Artificial Intelligence in a Carbon Light Future

Authors: Gareth Taylor and Barry Zhang

Our environmental footprint and consequences of acting without data

Consumers and financial investors are increasingly calling on the oil and gas industry to reduce its environmental footprint. In the Upstream sector, oil companies have traditionally focused on health and safety but the environmental aspect in HSE never received the same priority. Additionally, it has been challenging for companies first, to quantify the CO2 impact of their field operations and second, to find viable alternatives. While billions of dollars in value have been created by new technologies, the fundamental process of drilling a well and lifting hydrocarbons has presented daunting challenges to those aiming to reduce carbon footprint.

If we examine the Deepwater Horizon blowout, an event with catastrophic environmental consequences and a deeply troubling and longstanding impact on consumer perceptions of the Upstream industry, we can identify clear examples of how today’s artificial intelligence (AI) technology could have perhaps mitigated both the environmental consequences and saved lives.

Fig1. NOAA image of Deepwater Horizon Disaster and Contamination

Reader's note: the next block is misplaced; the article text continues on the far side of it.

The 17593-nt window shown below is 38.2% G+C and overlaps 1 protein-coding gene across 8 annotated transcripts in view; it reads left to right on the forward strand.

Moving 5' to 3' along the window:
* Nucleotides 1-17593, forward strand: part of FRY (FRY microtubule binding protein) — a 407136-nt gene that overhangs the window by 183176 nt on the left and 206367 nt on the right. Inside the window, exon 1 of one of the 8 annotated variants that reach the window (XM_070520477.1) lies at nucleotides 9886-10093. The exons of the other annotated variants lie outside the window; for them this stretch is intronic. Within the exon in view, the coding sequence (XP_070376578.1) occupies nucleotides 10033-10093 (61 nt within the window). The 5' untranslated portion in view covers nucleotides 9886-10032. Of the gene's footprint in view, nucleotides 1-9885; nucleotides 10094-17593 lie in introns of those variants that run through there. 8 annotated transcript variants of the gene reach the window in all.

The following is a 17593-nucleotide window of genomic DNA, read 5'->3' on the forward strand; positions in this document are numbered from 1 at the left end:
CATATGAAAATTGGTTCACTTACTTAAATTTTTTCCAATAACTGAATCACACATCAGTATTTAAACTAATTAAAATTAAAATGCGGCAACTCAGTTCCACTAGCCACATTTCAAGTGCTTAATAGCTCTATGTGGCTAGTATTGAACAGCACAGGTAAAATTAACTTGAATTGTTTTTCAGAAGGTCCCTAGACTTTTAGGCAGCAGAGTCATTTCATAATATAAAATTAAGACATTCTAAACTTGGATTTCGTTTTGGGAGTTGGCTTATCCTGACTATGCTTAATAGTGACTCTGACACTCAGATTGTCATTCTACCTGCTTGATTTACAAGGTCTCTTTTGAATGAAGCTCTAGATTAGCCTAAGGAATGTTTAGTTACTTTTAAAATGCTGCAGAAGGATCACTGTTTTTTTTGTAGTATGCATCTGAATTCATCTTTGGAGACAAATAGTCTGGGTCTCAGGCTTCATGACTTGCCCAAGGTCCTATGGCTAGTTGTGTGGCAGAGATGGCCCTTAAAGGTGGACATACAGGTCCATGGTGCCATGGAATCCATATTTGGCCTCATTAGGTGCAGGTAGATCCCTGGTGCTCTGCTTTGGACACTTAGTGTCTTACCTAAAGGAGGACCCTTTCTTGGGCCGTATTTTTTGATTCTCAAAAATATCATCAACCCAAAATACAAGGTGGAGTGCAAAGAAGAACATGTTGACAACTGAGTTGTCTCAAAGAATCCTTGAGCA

While most have a perception of the blowout being due to a poor cement job, the post-mortem analysis sheds light on the root cause. The cement job failure was actually the result of drilling from highly over-pressured intervals into a less pressured interval which led to loss of hydrostatic pressure immediately following shut down of the cement job and before the wellhead seals were set and locked. Furthermore, according to the technical postmortem report of the Deepwater Horizon blowout, a sharp decrease in the pore pressure at the M56 reservoir sand (Figure 2) was accompanied by an increase in the average mudstone velocity, resistivity and density reflecting increased compaction due to increased effective stress. This, in combination with the extreme pore pressures within overlying strata, drastically narrowed the range of safe operational borehole pressures. These geologic phenomena produced challenging conditions for drilling, prevented successful temporary abandonment of the well, and contributed to the well’s failure.